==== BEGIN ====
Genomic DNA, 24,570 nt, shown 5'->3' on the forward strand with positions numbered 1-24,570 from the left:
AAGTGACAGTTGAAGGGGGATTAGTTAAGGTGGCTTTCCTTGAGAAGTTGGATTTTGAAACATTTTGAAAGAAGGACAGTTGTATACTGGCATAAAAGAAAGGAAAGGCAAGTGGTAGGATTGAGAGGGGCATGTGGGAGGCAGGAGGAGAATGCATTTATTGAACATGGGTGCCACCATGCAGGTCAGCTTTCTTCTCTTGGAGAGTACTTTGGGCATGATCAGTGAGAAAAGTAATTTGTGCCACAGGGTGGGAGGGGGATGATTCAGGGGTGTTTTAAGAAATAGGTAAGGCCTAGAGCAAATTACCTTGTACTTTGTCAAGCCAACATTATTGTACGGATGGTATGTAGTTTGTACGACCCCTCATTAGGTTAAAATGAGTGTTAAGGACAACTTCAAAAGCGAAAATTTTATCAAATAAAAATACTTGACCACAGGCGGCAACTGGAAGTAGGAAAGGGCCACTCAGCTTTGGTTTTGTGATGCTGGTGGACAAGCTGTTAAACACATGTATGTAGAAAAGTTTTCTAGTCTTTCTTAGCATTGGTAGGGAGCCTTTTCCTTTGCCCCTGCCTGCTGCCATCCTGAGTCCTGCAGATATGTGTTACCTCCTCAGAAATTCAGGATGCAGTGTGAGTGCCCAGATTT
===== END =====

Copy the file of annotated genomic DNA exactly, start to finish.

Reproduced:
Genomic DNA, 24,570 nt, shown 5'->3' on the forward strand with positions numbered 1-24,570 from the left:
AAGTGACAGTTGAAGGGGGATTAGTTAAGGTGGCTTTCCTTGAGAAGTTGGATTTTGAAACATTTTGAAAGAAGGACAGTTGTATACTGGCATAAAAGAAAGGAAAGGCAAGTGGTAGGATTGAGAGGGGCATGTGGGAGGCAGGAGGAGAATGCATTTATTGAACATGGGTGCCACCATGCAGGTCAGCTTTCTTCTCTTGGAGAGTACTTTGGGCATGATCAGTGAGAAAAGTAATTTGTGCCACAGGGTGGGAGGGGGATGATTCAGGGGTGTTTTAAGAAATAGGTAAGGCCTAGAGCAAATTACCTTGTACTTTGTCAAGCCAACATTATTGTACGGATGGTATGTAGTTTGTACGACCCCTCATTAGGTTAAAATGAGTGTTAAGGACAACTTCAAAAGCGAAAATTTTATCAAATAAAAATACTTGACCACAGGCGGCAACTGGAAGTAGGAAAGGGCCACTCAGCTTTGGTTTTGTGATGCTGGTGGACAAGCTGTTAAACACATGTATGTAGAAAAGTTTTCTAGTCTTTCTTAGCATTGGTAGGGAGCCTTTTCCTTTGCCCCTGCCTGCTGCCATCCTGAGTCCTGCAGATATGTGTTACCTCCTCAGAAATTCAGGATGCAGTGTGAGTGCCCAGATTT